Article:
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Tony Knowles
Anchorage, AK
Jul. 19, 2006

Originally published in the Sitka News

National columnist Thomas Friedman recently observed, "Countries that get addicted to selling their natural resources rarely develop their human resources and educational institutions. ... So after the ore has been mined, the trees cut and the oil pumped, their people are even more behind."

It's a warning Alaskans should heed.

Recalling the old bumper sticker that prayed for another oil boom and promised not to waste it away, it seems that prayer has been answered. Now let's fulfill that promise. This time let's show our strength by insisting on our fair share of the resources and investing the vast additional revenues in education.

The new era of extraordinarily high energy prices calls on Alaskans to assert our state's sovereignty. Our bargaining position is strong. We can demand a natural gas line on our terms and negotiate fair and just compensation for developing our oil and gas resources. Multibillion-dollar surpluses for decades to come should be Alaskans' reward.

Yet, after more than two years of negotiations, we have neither a fair share of revenues nor a gas line contract on Alaska's terms.

There are straightforward ways to get back on the right track and out of the current stalemate. Regarding oil taxes, former Gov. Jay Hammond was known to say the people of Alaska should get financial benefits from publicly owned resources at least equal to the oil companies.

With prices exceeding $70 a barrel, the revenue split is out of balance in favor of the companies.

The tax currently proposed to the Legislature to correct this imbalance does increase state revenues but would trigger endless litigation in trying to determine the net profits of the companies. An easily verifiable approach would be to use the well-tested production tax procedure adjusted to a more equitable balance. Using the Hammond yardstick, this would result in a revenue increase of about $2 billion a year.

A commitment to build the gas line on the terms required by Alaska calls for a different strategy than the current exclusive negotiations with the oil companies. Of course, we should negotiate with the producers. But that is only a first step. Others are anxious to offer competitive proposals. In choosing what is best for Alaska, we have a responsibility to invite all interested parties to submit proposals that would meet Alaska's requirements -- very few of which are met in the current proposal before the Legislature.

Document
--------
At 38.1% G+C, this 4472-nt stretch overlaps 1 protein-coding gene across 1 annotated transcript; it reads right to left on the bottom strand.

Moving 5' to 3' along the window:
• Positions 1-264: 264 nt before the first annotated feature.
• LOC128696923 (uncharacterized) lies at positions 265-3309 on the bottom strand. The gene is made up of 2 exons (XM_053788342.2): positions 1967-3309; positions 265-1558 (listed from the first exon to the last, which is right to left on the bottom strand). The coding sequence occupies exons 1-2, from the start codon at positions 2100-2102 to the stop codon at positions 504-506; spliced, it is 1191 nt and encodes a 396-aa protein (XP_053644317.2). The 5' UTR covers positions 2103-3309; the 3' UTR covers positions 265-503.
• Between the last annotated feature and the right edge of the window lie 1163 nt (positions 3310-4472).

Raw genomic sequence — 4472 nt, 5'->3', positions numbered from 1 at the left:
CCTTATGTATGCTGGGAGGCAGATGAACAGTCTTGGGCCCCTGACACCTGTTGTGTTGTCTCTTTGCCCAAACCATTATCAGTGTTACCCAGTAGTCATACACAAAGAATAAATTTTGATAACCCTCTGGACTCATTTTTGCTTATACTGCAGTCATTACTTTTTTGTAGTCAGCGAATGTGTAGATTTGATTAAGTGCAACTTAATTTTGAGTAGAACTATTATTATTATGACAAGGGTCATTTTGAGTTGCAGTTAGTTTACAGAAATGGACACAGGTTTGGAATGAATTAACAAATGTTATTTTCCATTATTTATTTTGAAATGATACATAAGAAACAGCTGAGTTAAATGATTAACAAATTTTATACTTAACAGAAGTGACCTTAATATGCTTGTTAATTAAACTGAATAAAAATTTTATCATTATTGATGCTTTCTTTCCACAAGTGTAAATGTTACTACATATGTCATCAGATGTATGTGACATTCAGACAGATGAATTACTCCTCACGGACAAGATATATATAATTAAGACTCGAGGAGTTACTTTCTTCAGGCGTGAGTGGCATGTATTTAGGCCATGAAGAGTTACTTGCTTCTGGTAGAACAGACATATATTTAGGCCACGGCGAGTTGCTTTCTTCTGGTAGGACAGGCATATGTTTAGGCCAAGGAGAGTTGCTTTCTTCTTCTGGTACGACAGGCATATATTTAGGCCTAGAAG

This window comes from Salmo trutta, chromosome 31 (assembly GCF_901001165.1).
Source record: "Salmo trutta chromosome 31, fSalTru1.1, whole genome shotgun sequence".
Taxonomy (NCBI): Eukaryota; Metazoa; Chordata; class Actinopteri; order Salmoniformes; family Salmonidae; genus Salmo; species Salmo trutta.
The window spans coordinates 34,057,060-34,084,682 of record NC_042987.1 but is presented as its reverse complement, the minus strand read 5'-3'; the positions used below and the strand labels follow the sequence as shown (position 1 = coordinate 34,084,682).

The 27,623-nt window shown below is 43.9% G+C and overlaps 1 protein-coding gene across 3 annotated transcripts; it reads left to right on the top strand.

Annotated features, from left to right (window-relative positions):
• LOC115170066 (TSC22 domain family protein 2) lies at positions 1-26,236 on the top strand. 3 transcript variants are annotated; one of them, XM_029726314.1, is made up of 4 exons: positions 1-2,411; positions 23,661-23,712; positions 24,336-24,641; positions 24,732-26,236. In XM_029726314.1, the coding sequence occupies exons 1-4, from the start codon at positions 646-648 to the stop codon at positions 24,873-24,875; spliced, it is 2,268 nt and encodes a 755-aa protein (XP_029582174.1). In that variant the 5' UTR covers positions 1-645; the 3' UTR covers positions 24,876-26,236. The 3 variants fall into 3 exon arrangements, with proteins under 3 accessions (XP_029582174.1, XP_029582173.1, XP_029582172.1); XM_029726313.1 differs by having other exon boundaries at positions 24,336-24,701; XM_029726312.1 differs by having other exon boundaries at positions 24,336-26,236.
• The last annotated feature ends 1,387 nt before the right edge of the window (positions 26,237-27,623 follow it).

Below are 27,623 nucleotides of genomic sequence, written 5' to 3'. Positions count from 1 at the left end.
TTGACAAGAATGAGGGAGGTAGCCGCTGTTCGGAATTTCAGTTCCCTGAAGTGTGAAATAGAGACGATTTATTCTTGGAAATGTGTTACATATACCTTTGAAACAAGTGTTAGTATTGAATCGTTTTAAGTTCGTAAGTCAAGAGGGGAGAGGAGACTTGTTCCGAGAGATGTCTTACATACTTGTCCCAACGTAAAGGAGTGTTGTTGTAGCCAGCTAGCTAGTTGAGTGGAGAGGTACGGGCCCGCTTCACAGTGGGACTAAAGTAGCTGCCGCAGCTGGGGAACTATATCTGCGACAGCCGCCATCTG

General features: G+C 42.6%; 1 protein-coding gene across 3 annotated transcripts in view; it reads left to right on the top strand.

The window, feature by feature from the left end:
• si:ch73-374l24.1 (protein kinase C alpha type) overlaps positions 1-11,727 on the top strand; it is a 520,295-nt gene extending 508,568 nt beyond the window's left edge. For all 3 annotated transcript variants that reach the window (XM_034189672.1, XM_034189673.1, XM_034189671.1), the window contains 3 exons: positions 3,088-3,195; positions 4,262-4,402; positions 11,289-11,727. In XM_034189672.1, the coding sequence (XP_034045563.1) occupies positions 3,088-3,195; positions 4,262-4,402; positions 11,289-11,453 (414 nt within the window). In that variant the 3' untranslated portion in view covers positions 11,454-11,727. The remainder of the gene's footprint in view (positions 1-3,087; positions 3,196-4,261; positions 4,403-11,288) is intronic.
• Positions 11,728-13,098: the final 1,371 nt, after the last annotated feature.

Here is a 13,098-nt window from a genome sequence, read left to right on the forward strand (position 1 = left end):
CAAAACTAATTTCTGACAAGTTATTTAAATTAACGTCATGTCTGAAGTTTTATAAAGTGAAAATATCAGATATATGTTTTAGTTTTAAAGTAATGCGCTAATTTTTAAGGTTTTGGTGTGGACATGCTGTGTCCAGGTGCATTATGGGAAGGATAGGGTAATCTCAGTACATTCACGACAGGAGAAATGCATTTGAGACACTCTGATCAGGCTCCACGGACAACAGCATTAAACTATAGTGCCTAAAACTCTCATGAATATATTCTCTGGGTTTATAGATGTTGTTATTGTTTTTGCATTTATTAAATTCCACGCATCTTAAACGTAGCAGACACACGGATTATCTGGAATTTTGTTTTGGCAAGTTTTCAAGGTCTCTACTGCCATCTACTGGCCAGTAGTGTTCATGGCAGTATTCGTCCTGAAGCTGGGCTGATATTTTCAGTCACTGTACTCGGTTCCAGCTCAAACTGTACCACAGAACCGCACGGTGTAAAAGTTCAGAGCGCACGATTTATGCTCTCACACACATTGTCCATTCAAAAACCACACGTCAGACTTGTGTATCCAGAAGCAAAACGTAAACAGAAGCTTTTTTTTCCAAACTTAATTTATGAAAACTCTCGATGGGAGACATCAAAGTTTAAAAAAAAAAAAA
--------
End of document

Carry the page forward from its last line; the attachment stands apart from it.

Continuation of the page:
These requirements must include:

  1. Firm commitments to spend specific amounts of money and to achieve specified tasks against time deadlines. The state should be able to cancel the contract if these requirements are not met.

  2. Provisions for constructing a gas line to Southcentral Alaska and making affordable gas available to urban and rural Alaskans.

  3. Alaska hire through a project labor agreement and requirement for in-state hiring locations. Resources must be committed to vocational schools and apprenticeship programs with guarantees to hire graduates.

  4. No concessions on oil taxes can be part of a gas line contract.

The time is right for a gas pipeline to be built with the potential to generate annual state revenues of at least $2 billion for more than 30 years.

The cornerstone of our success with this new prosperity will be the fiscal discipline to invest these surpluses in education. The need is urgent. Current studies show only 60 percent of our high school students graduate and only 27 percent of those graduates are academically prepared for college.

Alaska can have the finest education in America. An important part of this goal is using our new surpluses to increase yearly funding and creating a permanent trust account for education excellence. Earnings from this fund would be dedicated to K-12 schools, the university, vocational training and ensuring that Alaska's children are prepared and healthy to learn from the earliest years.

This is the promise of our generations to the future. My goal is to bring Alaskans together to fight for and achieve this birthright. There is no more worthy calling and our children deserve nothing less.

Tony Knowles served as governor of Alaska from 1994 to 2002. He is running for the Democratic nomination as governor in the Aug. 22, 2006 primary election.

(Enhanced for Netscape)

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